ASIA Taiwan agro
products agro products exporters manufacturers
from India Import India, Sugar, Cottonseed,
Mustard, Country, Mustard, Tea India, Soyabean
Yellow, Sunflower, Groundnut, Groundnut oil,
Solvent Refined, Mustard, Egg Powder, Food
Products, Sesame Meal, Soyabean, Coconut
Products, Castor, Neem, Palm Oil, Gaur, Cheese,
Common, Cardamom Brown, Saffron, Kashmiri, Irani,
Clove, Jeera, Coconut Powder, Bajra Cattle feed,
Gram Daal, Moong Daal, Chakki, Jowar, Peas, Red
Chili, Desi Ghee, Cinnamon Seeds, Turmeric
Seeds, Turmeric, Saunf, Betel nut, Dhania, Poppy
Seed, Poppy Seed Oil, Ajwain, Tamarind, Methi
Seed, Coffee beans, Egg powder, AGRO CHEMICALS,
Deltamethrin, Chlorophacinone, Bromadiolone,
Warfarin, Earthworm, PEP-UPT Iced tea, SPECIAL
PRODUCTS. Construction Chemicals, Mangoes,
ASEPTIC CANNED PRODUCTS,Buy, Sell, Trade,
Supplier, Dealer list agro products agro based
products agricultural products food products
agro commodities agro chemicals fmcg products
manufacturers exporters fmcg products products
trading fmcg suppliers fmcg offers fmcg products
exporters Taiwan fmcg products manufacturers
Taiwan top 5 fmcg companies in Taiwan major fmcg
companies in Taiwan fmcg in world fmcg in Mumbai
fmcg brands in Taiwan fmcg companies in Taiwan
Country Profiles FMCG
With more than 1,000 insight-rich pages covering 81
countries and territories, Country Profiles offer
current and comprehensive business information, from
local laws and taxes to political and market
conditions Make them part of your smart trade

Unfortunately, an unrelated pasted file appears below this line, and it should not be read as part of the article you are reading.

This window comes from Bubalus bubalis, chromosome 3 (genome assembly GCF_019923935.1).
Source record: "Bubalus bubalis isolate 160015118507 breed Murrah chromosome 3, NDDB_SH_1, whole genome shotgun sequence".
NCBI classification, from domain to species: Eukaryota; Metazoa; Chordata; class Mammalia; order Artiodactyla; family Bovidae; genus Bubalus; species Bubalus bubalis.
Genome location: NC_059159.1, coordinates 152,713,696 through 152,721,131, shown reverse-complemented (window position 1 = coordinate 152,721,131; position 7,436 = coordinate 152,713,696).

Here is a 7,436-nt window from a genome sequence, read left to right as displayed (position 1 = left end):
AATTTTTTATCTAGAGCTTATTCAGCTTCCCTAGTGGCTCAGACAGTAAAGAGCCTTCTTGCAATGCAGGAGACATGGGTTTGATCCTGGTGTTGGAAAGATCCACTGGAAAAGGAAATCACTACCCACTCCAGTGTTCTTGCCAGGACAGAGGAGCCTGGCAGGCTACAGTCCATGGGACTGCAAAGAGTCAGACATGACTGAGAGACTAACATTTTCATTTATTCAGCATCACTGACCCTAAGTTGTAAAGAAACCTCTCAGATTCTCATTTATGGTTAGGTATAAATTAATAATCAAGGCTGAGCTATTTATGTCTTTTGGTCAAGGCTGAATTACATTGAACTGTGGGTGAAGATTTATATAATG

Country profile: Taiwan
President Ma Ying-jeou
Republic of China (ROC) Religions: Taoism, Buddhism, Christianity
About 24% of the land is under cultivation.
Although still important as both an export
earner and a domestic food source, agriculture
has fallen far from the preeminent position it
long held in the Taiwan economy. From 1973 to
1987, the crop production growth rate increased
on average only 0.1% per year. In 2001,
agriculture accounted for 2% of GDP. About 8% of
the labor force was employed in agriculture.
High production costs and low return have driven
much of the agricultural work force away to
industry. In 1997, there were some 780,000 farm
households, down from 822,395 in 1993. Part-time
farming households have accounted for over 80%
of all farming households since 1980.
Rice, the principal food crop, is grown along
the western plain and in the south. In 2001,
paddy rice production was 1,723,895 tons; brown
rice, 1,396,274 tons. Taiwan's annual rice
production exceeds demand; the island's per
capita rice consumption has declined by over 50%
since the mid-1970s due to changing diet
preferences. Other food crops include sweet
potatoes, bananas, peanuts, soybeans, and wheat.
Sugar, pineapples, citrus fruits, crude tea, and
asparagus are plantation-grown and are the
principal cash and export crops. Small amounts
of Taiwan's world-famous oolong tea, cotton,
tobacco, jute, and sisal are also produced. A
fast-rising industry, mushroom canning, led to
the development of mushroom cultivation, a
specialty crop well suited to Taiwan since it is
labor-intensive and requires little space and
small investment. Betel nuts have become
Taiwan's second most valuable cash crop after
Taiwan is the island which has for all practical purposes been independent for half a century, but which China regards as a rebel region that must be reunited with the mainland - by force if necessary.
China has claimed sovereignty over Taiwan since the end of the Chinese civil war in 1949, when the defeated Nationalist government fled to the island as the Communists, under Mao Zedong, swept to power.